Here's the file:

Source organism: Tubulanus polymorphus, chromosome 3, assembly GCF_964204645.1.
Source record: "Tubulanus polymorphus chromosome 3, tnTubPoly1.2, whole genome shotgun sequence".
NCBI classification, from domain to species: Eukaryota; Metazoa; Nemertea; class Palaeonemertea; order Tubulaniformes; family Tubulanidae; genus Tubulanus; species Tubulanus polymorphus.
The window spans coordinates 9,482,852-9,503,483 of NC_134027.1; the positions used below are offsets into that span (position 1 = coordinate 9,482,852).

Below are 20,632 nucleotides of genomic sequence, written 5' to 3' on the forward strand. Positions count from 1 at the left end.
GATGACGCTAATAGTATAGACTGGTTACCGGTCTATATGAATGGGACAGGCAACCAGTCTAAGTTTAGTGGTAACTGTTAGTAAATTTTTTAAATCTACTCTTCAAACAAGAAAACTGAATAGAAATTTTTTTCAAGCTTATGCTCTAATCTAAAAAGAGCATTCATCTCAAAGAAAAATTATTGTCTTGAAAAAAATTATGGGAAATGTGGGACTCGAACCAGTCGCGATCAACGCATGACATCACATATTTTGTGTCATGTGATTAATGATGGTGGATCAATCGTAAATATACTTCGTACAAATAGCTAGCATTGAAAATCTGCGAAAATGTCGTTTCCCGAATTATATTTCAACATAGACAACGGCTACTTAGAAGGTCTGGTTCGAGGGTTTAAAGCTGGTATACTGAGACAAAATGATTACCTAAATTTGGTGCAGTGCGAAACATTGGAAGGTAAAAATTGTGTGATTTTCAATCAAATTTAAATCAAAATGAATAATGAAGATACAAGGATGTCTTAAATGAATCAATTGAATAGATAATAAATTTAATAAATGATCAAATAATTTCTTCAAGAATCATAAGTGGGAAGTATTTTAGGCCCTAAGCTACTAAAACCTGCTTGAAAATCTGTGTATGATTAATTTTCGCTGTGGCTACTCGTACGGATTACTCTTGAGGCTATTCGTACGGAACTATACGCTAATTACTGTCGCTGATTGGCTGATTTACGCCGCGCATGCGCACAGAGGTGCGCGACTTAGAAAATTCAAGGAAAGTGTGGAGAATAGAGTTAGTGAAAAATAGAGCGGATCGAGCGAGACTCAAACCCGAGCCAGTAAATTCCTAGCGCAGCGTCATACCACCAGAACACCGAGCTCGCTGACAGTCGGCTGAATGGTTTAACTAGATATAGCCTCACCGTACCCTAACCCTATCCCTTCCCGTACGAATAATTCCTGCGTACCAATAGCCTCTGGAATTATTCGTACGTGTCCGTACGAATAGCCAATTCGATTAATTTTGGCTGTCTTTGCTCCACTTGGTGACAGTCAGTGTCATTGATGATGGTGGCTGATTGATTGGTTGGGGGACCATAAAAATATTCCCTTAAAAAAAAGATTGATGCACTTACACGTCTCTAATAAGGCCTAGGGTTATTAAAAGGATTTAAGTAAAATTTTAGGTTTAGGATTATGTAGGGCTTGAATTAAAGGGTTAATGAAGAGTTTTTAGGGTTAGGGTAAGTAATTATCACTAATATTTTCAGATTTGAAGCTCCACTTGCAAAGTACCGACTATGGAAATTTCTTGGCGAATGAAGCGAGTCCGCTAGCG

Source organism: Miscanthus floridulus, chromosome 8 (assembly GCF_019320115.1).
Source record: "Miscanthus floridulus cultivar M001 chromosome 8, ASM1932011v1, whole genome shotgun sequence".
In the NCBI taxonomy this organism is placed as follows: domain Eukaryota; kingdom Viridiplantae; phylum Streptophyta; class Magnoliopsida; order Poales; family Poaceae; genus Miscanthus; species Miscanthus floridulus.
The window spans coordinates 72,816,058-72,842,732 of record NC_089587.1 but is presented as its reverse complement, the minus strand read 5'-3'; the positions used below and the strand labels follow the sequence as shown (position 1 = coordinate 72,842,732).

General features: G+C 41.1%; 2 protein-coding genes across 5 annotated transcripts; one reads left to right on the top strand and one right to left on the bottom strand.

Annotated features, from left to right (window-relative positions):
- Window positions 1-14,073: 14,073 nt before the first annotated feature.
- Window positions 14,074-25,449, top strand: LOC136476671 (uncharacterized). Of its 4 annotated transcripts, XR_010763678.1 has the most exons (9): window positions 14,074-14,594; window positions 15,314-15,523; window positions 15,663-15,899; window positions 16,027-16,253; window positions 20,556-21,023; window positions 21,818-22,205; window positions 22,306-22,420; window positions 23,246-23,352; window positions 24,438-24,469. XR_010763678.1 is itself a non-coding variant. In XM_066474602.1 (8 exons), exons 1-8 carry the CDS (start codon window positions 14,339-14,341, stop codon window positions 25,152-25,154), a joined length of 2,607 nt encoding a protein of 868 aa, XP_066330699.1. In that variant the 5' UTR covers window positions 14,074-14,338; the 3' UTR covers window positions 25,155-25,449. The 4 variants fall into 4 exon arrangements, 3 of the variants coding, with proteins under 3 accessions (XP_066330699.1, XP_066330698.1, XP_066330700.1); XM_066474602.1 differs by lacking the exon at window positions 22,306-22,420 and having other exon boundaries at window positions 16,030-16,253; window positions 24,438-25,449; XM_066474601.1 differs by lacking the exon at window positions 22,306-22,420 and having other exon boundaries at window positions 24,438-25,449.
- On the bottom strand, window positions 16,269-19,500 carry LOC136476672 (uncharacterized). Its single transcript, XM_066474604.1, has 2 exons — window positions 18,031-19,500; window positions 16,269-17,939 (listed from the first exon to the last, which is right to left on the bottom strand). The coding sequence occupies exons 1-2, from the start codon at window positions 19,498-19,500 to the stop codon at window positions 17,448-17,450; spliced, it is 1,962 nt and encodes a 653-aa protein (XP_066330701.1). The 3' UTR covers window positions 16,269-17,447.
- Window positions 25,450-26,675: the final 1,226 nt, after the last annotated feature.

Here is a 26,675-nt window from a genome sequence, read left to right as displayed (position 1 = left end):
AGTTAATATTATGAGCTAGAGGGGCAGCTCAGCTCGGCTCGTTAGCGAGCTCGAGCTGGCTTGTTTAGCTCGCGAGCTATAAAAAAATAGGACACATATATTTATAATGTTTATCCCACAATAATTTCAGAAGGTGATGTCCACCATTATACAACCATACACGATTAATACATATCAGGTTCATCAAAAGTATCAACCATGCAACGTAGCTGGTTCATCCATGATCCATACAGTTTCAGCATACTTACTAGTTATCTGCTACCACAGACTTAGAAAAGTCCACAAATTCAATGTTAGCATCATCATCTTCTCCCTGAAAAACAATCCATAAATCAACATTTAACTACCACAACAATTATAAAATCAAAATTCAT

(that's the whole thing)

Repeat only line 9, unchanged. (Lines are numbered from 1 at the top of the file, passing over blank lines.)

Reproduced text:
In the NCBI taxonomy this organism is placed as follows: domain Eukaryota; kingdom Viridiplantae; phylum Streptophyta; class Magnoliopsida; order Poales; family Poaceae; genus Miscanthus; species Miscanthus floridulus.